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(Senator Arlen Specter, others at Holocaust remembrances) (550)

By Joanne L. Nix

USIA Staff Writer

Washington -- On the 50th anniversary of the liberation of

concentration camps in Europe, Senator Arlen Specter (R-Pa.), chairman

of the Senate Select Committee on Intelligence, spoke to a gathering

of Holocaust survivors and their families gathered on the steps of the

Nation's Capitol.

"In today's society," he said, "memorial services for victims of

hatred, extremism and violence are all too frequent." He cited the

Oklahoma City bombing, which occurred last week when a terrorist bomb

exploded at a Federal building leaving hundreds dead and injured, as

the latest in a string of terrorist attacks, both inside the United

States and outside. "We must commit ourselves to principles of

tolerance, brotherhood and justice," he said.

Specter was a featured speaker at the ceremony which was held on the

steps of the U.S. Capitol building in Washington on April 27. The

program, now in its sixth consecutive year, is coordinated in the

United States by B'nai B'rith, a worldwide Jewish service


Hundreds of communities throughout the world are also publicly

reciting the names of a cross-section of the millions of Jewish and

non-Jewish men, women and children who were murdered during the


The title of the ceremony "Unto Every Person There is a Name" was

chosen "to restore some dignity to those who were stripped of their

identities and robbed of their lives," said Tommy Baer, international

president of B'nai B'rith. "We remember the six million Jewish victims

each year by reading as many names in as many communities as possible.

According to Specter, the U.S. Capitol building is "the greatest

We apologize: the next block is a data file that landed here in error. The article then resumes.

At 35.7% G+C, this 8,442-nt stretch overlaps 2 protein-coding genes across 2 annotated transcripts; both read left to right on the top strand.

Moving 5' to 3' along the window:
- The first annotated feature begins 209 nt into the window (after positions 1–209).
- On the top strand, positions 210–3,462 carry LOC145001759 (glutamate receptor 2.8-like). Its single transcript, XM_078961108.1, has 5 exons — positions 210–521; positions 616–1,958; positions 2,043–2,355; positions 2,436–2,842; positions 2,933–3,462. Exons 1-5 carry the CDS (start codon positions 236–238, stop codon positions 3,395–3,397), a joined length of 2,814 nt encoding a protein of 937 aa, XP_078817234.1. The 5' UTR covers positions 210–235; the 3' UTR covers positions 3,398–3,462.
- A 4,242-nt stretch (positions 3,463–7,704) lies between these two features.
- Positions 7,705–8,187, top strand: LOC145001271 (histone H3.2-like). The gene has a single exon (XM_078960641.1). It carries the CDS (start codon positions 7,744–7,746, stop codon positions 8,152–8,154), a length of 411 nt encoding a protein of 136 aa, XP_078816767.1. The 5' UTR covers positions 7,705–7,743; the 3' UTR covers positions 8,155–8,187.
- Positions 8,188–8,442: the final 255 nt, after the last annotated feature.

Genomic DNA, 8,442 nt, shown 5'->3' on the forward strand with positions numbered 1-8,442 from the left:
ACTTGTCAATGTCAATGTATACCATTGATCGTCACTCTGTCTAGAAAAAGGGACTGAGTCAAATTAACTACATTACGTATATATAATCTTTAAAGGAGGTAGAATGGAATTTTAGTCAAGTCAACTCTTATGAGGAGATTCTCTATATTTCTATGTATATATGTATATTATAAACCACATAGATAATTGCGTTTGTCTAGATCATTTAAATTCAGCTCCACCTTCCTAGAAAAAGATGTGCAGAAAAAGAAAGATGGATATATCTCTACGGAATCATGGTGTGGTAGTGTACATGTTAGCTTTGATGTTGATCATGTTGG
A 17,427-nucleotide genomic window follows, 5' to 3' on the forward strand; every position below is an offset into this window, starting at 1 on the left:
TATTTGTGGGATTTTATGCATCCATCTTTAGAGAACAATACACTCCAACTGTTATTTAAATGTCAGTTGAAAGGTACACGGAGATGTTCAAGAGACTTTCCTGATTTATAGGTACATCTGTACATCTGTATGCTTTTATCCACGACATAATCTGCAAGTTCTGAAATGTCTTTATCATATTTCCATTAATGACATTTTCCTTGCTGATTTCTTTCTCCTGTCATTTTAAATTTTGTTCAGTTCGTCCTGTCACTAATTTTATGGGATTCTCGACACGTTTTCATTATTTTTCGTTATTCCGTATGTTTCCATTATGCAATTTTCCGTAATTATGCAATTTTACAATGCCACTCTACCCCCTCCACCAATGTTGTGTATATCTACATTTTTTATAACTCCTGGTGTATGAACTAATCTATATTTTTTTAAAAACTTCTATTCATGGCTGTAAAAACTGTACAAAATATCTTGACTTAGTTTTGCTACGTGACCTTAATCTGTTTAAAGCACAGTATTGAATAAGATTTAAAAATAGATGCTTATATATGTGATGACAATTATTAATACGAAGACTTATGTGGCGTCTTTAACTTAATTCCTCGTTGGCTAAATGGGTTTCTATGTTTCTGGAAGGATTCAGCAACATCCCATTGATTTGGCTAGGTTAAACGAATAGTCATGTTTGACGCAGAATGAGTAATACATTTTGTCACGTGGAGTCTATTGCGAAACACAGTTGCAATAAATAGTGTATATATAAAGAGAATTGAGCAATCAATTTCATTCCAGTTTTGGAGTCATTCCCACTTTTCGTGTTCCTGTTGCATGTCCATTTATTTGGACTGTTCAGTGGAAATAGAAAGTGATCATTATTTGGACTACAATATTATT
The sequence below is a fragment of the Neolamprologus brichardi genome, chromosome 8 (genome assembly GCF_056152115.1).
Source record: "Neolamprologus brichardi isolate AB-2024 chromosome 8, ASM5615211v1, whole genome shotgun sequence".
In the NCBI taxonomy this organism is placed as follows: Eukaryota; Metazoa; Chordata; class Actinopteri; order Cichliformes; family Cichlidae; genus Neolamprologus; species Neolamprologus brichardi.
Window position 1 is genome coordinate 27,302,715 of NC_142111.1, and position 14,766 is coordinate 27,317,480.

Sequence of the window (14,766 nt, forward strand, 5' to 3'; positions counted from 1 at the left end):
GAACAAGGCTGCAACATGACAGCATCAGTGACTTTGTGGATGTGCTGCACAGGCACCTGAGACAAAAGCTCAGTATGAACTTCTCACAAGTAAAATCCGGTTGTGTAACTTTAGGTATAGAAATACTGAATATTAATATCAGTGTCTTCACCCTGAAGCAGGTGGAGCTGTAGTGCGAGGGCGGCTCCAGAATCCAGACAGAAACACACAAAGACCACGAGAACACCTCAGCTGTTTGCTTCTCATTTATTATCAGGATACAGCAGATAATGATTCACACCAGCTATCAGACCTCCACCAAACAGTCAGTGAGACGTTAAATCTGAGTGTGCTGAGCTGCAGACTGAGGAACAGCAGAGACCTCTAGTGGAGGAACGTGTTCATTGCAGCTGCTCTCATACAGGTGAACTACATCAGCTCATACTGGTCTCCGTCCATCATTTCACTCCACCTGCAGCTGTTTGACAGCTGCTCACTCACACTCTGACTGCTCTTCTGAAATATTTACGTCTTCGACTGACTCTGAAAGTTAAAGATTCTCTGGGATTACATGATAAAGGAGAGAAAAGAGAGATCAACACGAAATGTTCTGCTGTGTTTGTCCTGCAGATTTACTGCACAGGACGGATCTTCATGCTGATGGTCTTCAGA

symbol of freedom and justice in the world." He described the reading

of Holocaust victims' names as a significant expression of the dignity

of humankind.

Specter also reported that following the Memorial ceremony, he was

scheduled to chair a Senate Judicial Committee hearing which would

explore ways to prevent "the sort of tragic terrorism we witnessed

last week in Oklahoma City."

"But," he warned, "principles of freedom, including freedom of speech

are fundamental. We must answer (those with whom we disagree) but we

must be careful not to deny them the right to speak ... even though I

disagree with everything he or she might say."

Specter began the reading of the commemorative list of names. One by

one other members of the Senate, including Jim Jeffords (R-Vt.),

Barbara Boxer (D-Calif.) and Rick Santorum (R-Pa.), stepped forward to

continue the reading. They were followed by Holocaust survivors.

At the same time, another ceremony was being held inside the great

hall of the U.S. Capitol building where hundreds of high-ranking

guests -- top government officials and members of Congress were seated

with diplomats from many nations.

This ceremony also featured some of the men who, 50 years ago as

soldiers, helped liberate survivors of Nazi concentration camps. One

of those men now is the 92-year-old Senator Strom Thurmond, who told

the audience he entered the Buchenwald Concentration Camp in Germany

in April of 1945 and saw hundreds of bodies.